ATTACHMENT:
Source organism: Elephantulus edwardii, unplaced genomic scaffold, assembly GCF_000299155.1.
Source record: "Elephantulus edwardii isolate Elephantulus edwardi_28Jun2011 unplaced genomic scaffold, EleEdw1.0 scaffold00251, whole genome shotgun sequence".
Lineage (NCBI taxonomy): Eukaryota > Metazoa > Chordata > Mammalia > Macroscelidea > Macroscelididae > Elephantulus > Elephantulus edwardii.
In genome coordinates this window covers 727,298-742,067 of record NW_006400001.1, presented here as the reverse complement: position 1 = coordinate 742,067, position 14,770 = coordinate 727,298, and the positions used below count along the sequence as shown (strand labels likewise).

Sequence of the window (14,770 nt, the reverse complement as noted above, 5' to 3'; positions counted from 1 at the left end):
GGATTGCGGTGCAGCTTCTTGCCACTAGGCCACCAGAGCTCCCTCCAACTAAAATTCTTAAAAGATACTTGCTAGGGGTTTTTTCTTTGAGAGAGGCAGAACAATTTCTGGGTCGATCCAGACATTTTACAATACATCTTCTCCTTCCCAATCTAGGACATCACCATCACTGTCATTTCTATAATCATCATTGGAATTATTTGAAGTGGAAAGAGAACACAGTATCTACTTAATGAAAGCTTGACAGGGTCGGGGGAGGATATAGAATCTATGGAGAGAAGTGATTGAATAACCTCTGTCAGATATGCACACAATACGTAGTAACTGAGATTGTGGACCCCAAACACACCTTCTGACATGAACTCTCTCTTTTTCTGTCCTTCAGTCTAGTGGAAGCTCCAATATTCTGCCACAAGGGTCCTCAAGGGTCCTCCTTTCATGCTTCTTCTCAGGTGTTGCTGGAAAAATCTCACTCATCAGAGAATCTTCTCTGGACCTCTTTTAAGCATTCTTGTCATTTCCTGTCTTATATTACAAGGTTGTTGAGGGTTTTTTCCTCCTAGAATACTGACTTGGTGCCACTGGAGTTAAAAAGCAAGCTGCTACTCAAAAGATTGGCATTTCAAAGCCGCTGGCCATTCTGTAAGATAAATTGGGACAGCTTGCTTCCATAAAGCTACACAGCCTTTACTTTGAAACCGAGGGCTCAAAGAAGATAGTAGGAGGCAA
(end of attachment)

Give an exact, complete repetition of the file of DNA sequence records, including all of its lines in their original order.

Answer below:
Source organism: Elephantulus edwardii, unplaced genomic scaffold, assembly GCF_000299155.1.
Source record: "Elephantulus edwardii isolate Elephantulus edwardi_28Jun2011 unplaced genomic scaffold, EleEdw1.0 scaffold00251, whole genome shotgun sequence".
Lineage (NCBI taxonomy): Eukaryota > Metazoa > Chordata > Mammalia > Macroscelidea > Macroscelididae > Elephantulus > Elephantulus edwardii.
In genome coordinates this window covers 727,298-742,067 of record NW_006400001.1, presented here as the reverse complement: position 1 = coordinate 742,067, position 14,770 = coordinate 727,298, and the positions used below count along the sequence as shown (strand labels likewise).

Sequence of the window (14,770 nt, the reverse complement as noted above, 5' to 3'; positions counted from 1 at the left end):
GGATTGCGGTGCAGCTTCTTGCCACTAGGCCACCAGAGCTCCCTCCAACTAAAATTCTTAAAAGATACTTGCTAGGGGTTTTTTCTTTGAGAGAGGCAGAACAATTTCTGGGTCGATCCAGACATTTTACAATACATCTTCTCCTTCCCAATCTAGGACATCACCATCACTGTCATTTCTATAATCATCATTGGAATTATTTGAAGTGGAAAGAGAACACAGTATCTACTTAATGAAAGCTTGACAGGGTCGGGGGAGGATATAGAATCTATGGAGAGAAGTGATTGAATAACCTCTGTCAGATATGCACACAATACGTAGTAACTGAGATTGTGGACCCCAAACACACCTTCTGACATGAACTCTCTCTTTTTCTGTCCTTCAGTCTAGTGGAAGCTCCAATATTCTGCCACAAGGGTCCTCAAGGGTCCTCCTTTCATGCTTCTTCTCAGGTGTTGCTGGAAAAATCTCACTCATCAGAGAATCTTCTCTGGACCTCTTTTAAGCATTCTTGTCATTTCCTGTCTTATATTACAAGGTTGTTGAGGGTTTTTTCCTCCTAGAATACTGACTTGGTGCCACTGGAGTTAAAAAGCAAGCTGCTACTCAAAAGATTGGCATTTCAAAGCCGCTGGCCATTCTGTAAGATAAATTGGGACAGCTTGCTTCCATAAAGCTACACAGCCTTTACTTTGAAACCGAGGGCTCAAAGAAGATAGTAGGAGGCAA